Velocity and Attenuation Profiles in the Monterey DeepSea Fan.
Abstract
Data obtained during a refraction experiment is used to estimate velocity and attenuation profiles in an area of thick sediments (2.53 km) on the Monterey Deep Sea Fan. A 20 element vertical hydrophone array was deployed at middepth in 2800 meters of water. Explosive sources, set for a depth of 1820 meters, were detonated at ranges between 3.5 km to 37 kilometers from the array. Estimates of velocity as a function of depth, and attenuation as a function of frequency and depth are obtained from an analysis of the pressure time series generated by the explosive charges and received at the array. To find the velocity profile, the sediment is modeled as a horizontally layered, laterally homogeneous medium. A least squares solution is found for the velocity gradients in each layer of the model. Velocity as a function of depth is obtained by integrating these gradients. A second approach to inferring velocity structure utilizes linear programming. Errors in the data are easily incorporated into the problem using this formulation. The method takes upper and lower bounds on the input data and gives as a solution upper and lower bounds on the velocity profile. All velocity profiles that are consistent with the data lie within these bounds. A method of spectral ratios is used to estimate attenuation in the sediment as a function of frequency and depth. The sediment is again modeled as a layered medium, with each layer having a separate attenuation coefficient. Solving for each of the coefficients gives attenuation as a function of depth.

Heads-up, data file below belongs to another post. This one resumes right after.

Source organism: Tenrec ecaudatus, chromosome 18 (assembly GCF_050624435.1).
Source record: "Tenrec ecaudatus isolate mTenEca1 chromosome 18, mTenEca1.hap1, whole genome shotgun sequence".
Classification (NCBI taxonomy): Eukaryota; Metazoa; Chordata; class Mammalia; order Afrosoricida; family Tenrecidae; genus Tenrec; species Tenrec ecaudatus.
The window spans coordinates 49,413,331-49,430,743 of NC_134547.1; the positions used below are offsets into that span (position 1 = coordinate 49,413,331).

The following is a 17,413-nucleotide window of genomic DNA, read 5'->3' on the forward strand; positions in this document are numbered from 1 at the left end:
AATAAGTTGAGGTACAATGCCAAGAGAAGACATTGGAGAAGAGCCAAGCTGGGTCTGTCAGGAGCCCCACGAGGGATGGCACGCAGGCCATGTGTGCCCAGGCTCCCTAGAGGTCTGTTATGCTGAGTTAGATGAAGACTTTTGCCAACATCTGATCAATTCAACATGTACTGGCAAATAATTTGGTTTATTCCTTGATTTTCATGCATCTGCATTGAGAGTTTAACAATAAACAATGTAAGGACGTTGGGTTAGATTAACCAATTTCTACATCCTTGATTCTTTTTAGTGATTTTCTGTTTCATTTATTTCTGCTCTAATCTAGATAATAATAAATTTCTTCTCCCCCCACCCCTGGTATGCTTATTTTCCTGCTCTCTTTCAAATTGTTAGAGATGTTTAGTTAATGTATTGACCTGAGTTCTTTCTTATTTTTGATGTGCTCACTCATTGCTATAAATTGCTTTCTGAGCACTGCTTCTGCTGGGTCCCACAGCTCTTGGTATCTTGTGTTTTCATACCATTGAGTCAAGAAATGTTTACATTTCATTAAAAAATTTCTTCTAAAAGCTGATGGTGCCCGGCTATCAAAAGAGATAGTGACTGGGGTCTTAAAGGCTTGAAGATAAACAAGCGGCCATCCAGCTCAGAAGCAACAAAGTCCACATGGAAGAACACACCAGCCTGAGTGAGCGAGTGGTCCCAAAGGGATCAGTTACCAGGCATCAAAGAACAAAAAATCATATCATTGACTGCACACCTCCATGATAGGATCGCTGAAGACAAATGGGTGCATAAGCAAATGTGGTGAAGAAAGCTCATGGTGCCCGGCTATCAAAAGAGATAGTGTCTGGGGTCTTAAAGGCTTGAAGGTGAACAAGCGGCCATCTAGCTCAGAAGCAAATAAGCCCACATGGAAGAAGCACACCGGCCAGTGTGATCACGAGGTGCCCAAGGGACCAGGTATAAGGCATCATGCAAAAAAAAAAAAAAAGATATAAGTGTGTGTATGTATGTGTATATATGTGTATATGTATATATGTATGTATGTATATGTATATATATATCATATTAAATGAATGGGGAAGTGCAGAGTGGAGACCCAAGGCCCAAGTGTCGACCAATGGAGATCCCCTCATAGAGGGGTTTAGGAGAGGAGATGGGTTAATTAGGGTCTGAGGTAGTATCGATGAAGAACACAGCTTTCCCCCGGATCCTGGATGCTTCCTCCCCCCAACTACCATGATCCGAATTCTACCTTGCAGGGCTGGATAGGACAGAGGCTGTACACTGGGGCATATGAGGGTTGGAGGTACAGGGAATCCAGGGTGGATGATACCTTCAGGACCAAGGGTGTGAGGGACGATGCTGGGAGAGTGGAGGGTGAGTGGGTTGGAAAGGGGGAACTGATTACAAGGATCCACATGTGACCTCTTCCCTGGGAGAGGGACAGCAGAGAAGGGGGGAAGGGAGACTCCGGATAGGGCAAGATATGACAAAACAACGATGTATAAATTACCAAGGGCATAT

Publication:

Ph.D. Thesis
 Pub Date:
 1987
 Bibcode:
 1987PhDT.......165B
 Keywords:

 Geophysics; Physics: Acoustics; Geology